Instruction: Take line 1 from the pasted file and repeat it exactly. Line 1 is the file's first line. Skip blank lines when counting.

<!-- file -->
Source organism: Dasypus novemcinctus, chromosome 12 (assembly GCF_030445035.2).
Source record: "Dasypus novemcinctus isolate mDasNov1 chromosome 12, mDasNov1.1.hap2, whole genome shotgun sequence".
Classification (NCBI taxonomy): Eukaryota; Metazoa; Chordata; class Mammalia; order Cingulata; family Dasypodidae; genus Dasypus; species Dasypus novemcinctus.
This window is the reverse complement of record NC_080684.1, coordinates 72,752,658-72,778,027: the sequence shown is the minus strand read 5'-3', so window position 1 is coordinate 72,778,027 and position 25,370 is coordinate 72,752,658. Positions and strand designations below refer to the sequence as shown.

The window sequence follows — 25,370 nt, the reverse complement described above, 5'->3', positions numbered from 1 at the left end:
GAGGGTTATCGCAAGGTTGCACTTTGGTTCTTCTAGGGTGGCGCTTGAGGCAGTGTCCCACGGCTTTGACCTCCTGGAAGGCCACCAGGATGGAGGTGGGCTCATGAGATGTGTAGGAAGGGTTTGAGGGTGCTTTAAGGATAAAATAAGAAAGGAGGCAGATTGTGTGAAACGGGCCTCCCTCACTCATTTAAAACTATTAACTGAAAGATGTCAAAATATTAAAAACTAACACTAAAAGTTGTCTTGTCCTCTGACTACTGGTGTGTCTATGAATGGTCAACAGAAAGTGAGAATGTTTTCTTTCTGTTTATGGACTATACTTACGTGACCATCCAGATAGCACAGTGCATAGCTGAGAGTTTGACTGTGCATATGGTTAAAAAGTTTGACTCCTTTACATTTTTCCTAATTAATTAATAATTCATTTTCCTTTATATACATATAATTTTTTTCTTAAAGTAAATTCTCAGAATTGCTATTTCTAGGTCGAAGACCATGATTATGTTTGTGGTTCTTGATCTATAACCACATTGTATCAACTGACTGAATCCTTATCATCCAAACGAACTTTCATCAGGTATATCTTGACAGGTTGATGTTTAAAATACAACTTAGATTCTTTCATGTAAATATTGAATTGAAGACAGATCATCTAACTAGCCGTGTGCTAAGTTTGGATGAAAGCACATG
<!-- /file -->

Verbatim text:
Source organism: Dasypus novemcinctus, chromosome 12 (assembly GCF_030445035.2).